- NAME: Truman Capote
- OCCUPATION: Author
- BIRTH DATE: September 30, 1924
- DEATH DATE: August 25, 1984
- EDUCATION: Trinity School, St. Joseph Military Academy, Greenwich High School, Dwight School
- PLACE OF BIRTH: New Orleans, Louisiana
- PLACE OF DEATH: Los Angeles, California
- Originally: Truman Streckfus Persons
- Full Name: Truman Garcia Capote
- AKA: Truman Capote
- AKA: Truman Persons
Best Known For
Truman Capote was a trailblazing writer of Southern descent known for the works Breakfast at Tiffany’s and In Cold Blood, among others.
Truman Capote - Mini Bio (3:32)
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Known as the originator of the true-crime novel, Truman Capote was both a renowned author as well as a controversial celebrity. His non-fiction novel, "In Cold Blood," became an international best-seller.
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In 1884 Mark Twain published The Adventures of Huckleberry Finn and furthered his rebellious nature as one of America's premiere authors.
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Born in New Orleans, Louisiana, on September 30, 1924, Truman Capote went on to become a professional writer, making waves with his debut novel Other Voices, Other Rooms. His novella Breakfast at Tiffany’s (1958) was adapted into a popular film, and his book In Cold Blood (1966) was a pioneering form of narrative non-fiction. Capote spent his later years pursuing celebrity and struggled with drug addiction. He died in 1984 in Los Angeles, California.
"I don't care what anybody says about me as long as it isn't true."
"To me the greatest pleasure of writing is not what it is about but the inner music that words make."
"My major regret in life is that my childhood was unnecessarily lonely."
"Writing has laws of perspective, of light and shade, just as a painting does, or music. If you are born knowing them, fine. If not, learn them. Then rearrange the rules to suit yourself."
"Life is a moderately good play with a badly written third act."
Acclaimed writer Truman Capote was born Truman Streckfus Persons on September 30, 1924, in New Orleans, Louisiana. One of the 20th century's most well-known writers, Capote was as fascinating a character as those who appeared in his stories. His parents were an odd pair—a small-town girl named Lillie Mae and a charming schemer called Arch—and they largely neglected their son, often leaving him in the care of others. Capote spent much of his young life in the care of his mother's relatives in Monroeville, Alabama.
In Monroeville, Capote befriended a young Harper Lee. The two were opposites—Capote was a sensitive boy who was picked on by other kids for being a wimp, while Lee was a rough and tumble tomboy. Despite their differences, Lee found Capote to be a delight, calling him "a pocket Merlin" for his creative and inventive ways. Little did these playful pals know that they would both become famous writers one day.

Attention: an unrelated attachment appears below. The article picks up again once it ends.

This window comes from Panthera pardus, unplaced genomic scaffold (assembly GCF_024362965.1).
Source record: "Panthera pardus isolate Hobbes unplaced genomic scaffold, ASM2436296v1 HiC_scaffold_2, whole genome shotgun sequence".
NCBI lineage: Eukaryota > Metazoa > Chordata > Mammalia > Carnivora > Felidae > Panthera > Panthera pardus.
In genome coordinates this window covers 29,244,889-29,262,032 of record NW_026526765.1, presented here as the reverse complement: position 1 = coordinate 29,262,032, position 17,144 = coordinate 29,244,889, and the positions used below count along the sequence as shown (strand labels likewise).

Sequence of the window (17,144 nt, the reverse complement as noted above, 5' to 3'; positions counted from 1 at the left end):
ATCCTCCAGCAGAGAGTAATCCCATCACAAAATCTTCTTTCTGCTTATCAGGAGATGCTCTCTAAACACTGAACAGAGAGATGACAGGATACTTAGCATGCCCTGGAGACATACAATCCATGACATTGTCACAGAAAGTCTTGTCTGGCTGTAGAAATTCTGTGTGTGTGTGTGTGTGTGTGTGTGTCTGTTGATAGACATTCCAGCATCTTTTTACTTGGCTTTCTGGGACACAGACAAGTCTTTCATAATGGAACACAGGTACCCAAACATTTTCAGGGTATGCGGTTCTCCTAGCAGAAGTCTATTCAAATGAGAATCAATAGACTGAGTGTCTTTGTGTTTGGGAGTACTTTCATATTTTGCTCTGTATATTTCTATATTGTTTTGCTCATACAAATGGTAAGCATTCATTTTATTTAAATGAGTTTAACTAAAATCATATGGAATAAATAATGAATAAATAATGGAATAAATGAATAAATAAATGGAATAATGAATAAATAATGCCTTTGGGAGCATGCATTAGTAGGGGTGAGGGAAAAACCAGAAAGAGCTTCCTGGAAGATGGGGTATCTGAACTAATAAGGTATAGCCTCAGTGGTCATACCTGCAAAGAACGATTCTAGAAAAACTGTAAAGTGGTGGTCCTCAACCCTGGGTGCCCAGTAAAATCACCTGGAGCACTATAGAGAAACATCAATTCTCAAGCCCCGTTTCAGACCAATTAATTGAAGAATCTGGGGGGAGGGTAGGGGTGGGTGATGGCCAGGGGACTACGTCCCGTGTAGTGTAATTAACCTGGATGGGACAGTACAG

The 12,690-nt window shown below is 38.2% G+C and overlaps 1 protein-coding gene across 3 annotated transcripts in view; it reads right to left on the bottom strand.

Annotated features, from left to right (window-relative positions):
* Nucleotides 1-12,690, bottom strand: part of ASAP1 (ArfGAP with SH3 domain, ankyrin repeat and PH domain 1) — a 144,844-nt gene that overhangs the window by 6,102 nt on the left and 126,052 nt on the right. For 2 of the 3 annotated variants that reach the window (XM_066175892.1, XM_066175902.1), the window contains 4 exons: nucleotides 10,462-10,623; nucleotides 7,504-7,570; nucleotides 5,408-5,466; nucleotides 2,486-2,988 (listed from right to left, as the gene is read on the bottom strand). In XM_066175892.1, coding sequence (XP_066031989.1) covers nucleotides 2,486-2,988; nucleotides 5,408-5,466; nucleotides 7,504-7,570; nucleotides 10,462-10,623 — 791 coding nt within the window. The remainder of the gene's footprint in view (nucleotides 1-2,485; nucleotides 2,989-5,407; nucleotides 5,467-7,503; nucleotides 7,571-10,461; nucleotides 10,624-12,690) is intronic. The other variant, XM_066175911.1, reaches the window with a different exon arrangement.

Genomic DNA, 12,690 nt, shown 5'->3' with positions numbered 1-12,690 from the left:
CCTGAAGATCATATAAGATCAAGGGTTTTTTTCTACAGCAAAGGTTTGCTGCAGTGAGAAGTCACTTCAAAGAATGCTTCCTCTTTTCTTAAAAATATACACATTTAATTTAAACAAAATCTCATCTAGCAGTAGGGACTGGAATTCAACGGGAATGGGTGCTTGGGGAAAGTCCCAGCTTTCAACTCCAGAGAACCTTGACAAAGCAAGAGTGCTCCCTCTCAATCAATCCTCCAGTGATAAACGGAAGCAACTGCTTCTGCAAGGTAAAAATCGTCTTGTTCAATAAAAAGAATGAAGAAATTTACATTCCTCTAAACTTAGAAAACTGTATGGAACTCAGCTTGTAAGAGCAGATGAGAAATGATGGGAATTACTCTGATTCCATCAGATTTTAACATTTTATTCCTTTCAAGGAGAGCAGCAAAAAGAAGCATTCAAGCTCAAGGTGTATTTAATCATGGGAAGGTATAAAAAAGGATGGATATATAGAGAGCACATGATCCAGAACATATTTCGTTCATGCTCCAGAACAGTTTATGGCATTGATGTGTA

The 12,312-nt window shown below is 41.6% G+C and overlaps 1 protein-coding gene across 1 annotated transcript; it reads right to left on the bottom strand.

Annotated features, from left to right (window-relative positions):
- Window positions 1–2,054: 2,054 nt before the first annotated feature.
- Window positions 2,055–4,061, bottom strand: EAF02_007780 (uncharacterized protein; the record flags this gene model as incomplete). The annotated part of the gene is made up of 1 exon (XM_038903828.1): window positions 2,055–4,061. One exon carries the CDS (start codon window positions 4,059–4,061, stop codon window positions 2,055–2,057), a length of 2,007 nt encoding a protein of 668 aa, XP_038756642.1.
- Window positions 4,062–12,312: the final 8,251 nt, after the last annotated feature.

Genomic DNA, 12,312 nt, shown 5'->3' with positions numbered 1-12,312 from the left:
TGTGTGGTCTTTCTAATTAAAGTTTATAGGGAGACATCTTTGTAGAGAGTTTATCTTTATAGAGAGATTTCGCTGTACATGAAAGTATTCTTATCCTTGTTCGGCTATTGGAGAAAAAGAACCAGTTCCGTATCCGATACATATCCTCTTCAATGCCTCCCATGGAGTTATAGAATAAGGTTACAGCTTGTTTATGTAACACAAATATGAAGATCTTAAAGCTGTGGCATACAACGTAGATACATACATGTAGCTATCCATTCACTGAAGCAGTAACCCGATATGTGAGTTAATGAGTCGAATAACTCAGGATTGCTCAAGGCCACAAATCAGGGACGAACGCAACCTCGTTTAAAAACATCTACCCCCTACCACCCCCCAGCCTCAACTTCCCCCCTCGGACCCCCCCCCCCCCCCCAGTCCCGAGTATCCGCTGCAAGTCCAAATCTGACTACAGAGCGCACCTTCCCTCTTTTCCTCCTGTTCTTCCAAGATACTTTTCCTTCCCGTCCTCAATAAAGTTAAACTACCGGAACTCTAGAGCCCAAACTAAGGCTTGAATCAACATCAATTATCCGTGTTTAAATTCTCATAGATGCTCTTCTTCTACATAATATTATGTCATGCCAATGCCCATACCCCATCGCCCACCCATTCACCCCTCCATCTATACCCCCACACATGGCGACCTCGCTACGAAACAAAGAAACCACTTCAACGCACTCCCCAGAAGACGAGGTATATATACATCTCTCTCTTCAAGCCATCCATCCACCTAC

While he had fun with his friends, Capote also had to struggle with his nightmarish family life. Seeing little of his mother and his father over the years, he often wrestled with feeling abandoned by them. One of the few times he caught their interest was during their divorce with each of them fighting for custody as a way to hurt the other. Capote finally did get to live with his mother full time in 1932, but this reunion did not turn out as he had hoped. He moved to New York City to live with her and his new stepfather, Joe Capote.
His once-doting mother was quite different once he started to encounter her on a daily basis. Lillie Mae—now calling herself Nina—could easily be cruel or kind to Truman, and he never knew what to expect from her. She often picked on him for his effeminate ways, and for not being like other boys. His stepfather seemed to be a more stable personality in the home, but Truman was not interested in his help or support at the time. Still, he was officially adopted by his stepfather, and his name was changed to Truman Garcia Capote in 1935.
A mediocre student, Capote did well in the courses that interested him and paid little attention in those that did not. He attended a private boys' school in Manhattan from 1933 to 1936, where he charmed some of his classmates. An unusual boy, Capote had a gift for telling stories and entertaining people. His mother wanted to make him more masculine, and thought that sending him to a military academy would be the answer. The 1936-1937 school year proved to be a disaster for Capote. The smallest in his class, he was often picked on by the other cadets.
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